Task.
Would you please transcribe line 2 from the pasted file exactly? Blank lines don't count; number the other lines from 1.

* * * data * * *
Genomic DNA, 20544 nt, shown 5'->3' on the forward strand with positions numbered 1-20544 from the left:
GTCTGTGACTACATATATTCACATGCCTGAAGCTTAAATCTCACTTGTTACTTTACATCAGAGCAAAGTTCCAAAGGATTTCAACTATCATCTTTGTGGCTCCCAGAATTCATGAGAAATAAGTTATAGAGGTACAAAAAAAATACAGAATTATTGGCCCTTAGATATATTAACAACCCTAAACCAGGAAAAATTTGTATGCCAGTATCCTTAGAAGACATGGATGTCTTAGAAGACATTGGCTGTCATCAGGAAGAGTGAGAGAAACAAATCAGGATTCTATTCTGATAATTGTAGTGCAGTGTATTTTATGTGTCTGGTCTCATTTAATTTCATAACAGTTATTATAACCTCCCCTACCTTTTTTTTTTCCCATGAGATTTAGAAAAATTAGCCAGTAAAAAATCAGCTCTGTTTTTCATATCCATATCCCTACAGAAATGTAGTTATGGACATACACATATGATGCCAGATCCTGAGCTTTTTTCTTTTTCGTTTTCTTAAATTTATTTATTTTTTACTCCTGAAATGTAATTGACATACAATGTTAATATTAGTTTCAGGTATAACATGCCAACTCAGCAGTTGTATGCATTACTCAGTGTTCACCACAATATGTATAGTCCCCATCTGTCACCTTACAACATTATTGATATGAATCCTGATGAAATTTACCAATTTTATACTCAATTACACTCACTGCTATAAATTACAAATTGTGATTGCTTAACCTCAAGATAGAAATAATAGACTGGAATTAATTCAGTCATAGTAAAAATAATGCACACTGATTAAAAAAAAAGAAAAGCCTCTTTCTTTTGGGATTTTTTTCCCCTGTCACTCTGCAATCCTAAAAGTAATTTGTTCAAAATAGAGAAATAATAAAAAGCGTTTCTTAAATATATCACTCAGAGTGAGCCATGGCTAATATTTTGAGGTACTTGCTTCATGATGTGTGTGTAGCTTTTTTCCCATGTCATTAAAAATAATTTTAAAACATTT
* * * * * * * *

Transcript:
GTCTGTGACTACATATATTCACATGCCTGAAGCTTAAATCTCACTTGTTACTTTACATCAGAGCAAAGTTCCAAAGGATTTCAACTATCATCTTTGTGGCTCCCAGAATTCATGAGAAATAAGTTATAGAGGTACAAAAAAAATACAGAATTATTGGCCCTTAGATATATTAACAACCCTAAACCAGGAAAAATTTGTATGCCAGTATCCTTAGAAGACATGGATGTCTTAGAAGACATTGGCTGTCATCAGGAAGAGTGAGAGAAACAAATCAGGATTCTATTCTGATAATTGTAGTGCAGTGTATTTTATGTGTCTGGTCTCATTTAATTTCATAACAGTTATTATAACCTCCCCTACCTTTTTTTTTTCCCATGAGATTTAGAAAAATTAGCCAGTAAAAAATCAGCTCTGTTTTTCATATCCATATCCCTACAGAAATGTAGTTATGGACATACACATATGATGCCAGATCCTGAGCTTTTTTCTTTTTCGTTTTCTTAAATTTATTTATTTTTTACTCCTGAAATGTAATTGACATACAATGTTAATATTAGTTTCAGGTATAACATGCCAACTCAGCAGTTGTATGCATTACTCAGTGTTCACCACAATATGTATAGTCCCCATCTGTCACCTTACAACATTATTGATATGAATCCTGATGAAATTTACCAATTTTATACTCAATTACACTCACTGCTATAAATTACAAATTGTGATTGCTTAACCTCAAGATAGAAATAATAGACTGGAATTAATTCAGTCATAGTAAAAATAATGCACACTGATTAAAAAAAAAGAAAAGCCTCTTTCTTTTGGGATTTTTTTCCCCTGTCACTCTGCAATCCTAAAAGTAATTTGTTCAAAATAGAGAAATAATAAAAAGCGTTTCTTAAATATATCACTCAGAGTGAGCCATGGCTAATATTTTGAGGTACTTGCTTCATGATGTGTGTGTAGCTTTTTTCCCATGTCATTAAAAATAATTTTAAAACATTT